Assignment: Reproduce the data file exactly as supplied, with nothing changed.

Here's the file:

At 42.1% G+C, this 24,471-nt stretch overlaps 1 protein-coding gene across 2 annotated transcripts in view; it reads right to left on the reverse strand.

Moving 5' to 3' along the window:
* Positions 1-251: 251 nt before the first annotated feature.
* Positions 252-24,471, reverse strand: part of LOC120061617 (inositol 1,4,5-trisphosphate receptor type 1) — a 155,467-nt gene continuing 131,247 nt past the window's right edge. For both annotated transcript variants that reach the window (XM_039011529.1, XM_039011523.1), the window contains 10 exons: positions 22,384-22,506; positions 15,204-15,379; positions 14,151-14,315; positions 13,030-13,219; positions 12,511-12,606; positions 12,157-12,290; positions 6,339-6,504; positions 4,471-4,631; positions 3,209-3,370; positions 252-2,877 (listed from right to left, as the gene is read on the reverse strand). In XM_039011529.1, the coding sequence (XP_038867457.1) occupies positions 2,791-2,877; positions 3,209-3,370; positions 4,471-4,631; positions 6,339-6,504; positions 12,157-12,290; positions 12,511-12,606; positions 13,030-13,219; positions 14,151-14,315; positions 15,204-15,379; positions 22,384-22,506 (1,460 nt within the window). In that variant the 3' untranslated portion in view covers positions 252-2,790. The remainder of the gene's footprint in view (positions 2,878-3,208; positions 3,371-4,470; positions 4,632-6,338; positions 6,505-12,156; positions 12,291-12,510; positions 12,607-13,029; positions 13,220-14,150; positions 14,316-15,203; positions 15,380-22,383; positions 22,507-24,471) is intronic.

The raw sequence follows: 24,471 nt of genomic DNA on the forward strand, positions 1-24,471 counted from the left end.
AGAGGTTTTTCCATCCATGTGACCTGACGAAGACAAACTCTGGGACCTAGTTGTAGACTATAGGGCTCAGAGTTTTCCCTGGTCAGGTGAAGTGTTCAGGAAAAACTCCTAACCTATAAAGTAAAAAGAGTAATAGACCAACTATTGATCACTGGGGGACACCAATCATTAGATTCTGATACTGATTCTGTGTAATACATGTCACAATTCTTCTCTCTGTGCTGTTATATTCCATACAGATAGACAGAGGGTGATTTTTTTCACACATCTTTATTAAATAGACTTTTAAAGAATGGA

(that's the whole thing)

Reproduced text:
At 42.1% G+C, this 24,471-nt stretch overlaps 1 protein-coding gene across 2 annotated transcripts in view; it reads right to left on the reverse strand.

Moving 5' to 3' along the window:
* Positions 1-251: 251 nt before the first annotated feature.
* Positions 252-24,471, reverse strand: part of LOC120061617 (inositol 1,4,5-trisphosphate receptor type 1) — a 155,467-nt gene continuing 131,247 nt past the window's right edge. For both annotated transcript variants that reach the window (XM_039011529.1, XM_039011523.1), the window contains 10 exons: positions 22,384-22,506; positions 15,204-15,379; positions 14,151-14,315; positions 13,030-13,219; positions 12,511-12,606; positions 12,157-12,290; positions 6,339-6,504; positions 4,471-4,631; positions 3,209-3,370; positions 252-2,877 (listed from right to left, as the gene is read on the reverse strand). In XM_039011529.1, the coding sequence (XP_038867457.1) occupies positions 2,791-2,877; positions 3,209-3,370; positions 4,471-4,631; positions 6,339-6,504; positions 12,157-12,290; positions 12,511-12,606; positions 13,030-13,219; positions 14,151-14,315; positions 15,204-15,379; positions 22,384-22,506 (1,460 nt within the window). In that variant the 3' untranslated portion in view covers positions 252-2,790. The remainder of the gene's footprint in view (positions 2,878-3,208; positions 3,371-4,470; positions 4,632-6,338; positions 6,505-12,156; positions 12,291-12,510; positions 12,607-13,029; positions 13,220-14,150; positions 14,316-15,203; positions 15,380-22,383; positions 22,507-24,471) is intronic.

The raw sequence follows: 24,471 nt of genomic DNA on the forward strand, positions 1-24,471 counted from the left end.
AGAGGTTTTTCCATCCATGTGACCTGACGAAGACAAACTCTGGGACCTAGTTGTAGACTATAGGGCTCAGAGTTTTCCCTGGTCAGGTGAAGTGTTCAGGAAAAACTCCTAACCTATAAAGTAAAAAGAGTAATAGACCAACTATTGATCACTGGGGGACACCAATCATTAGATTCTGATACTGATTCTGTGTAATACATGTCACAATTCTTCTCTCTGTGCTGTTATATTCCATACAGATAGACAGAGGGTGATTTTTTTCACACATCTTTATTAAATAGACTTTTAAAGAATGGA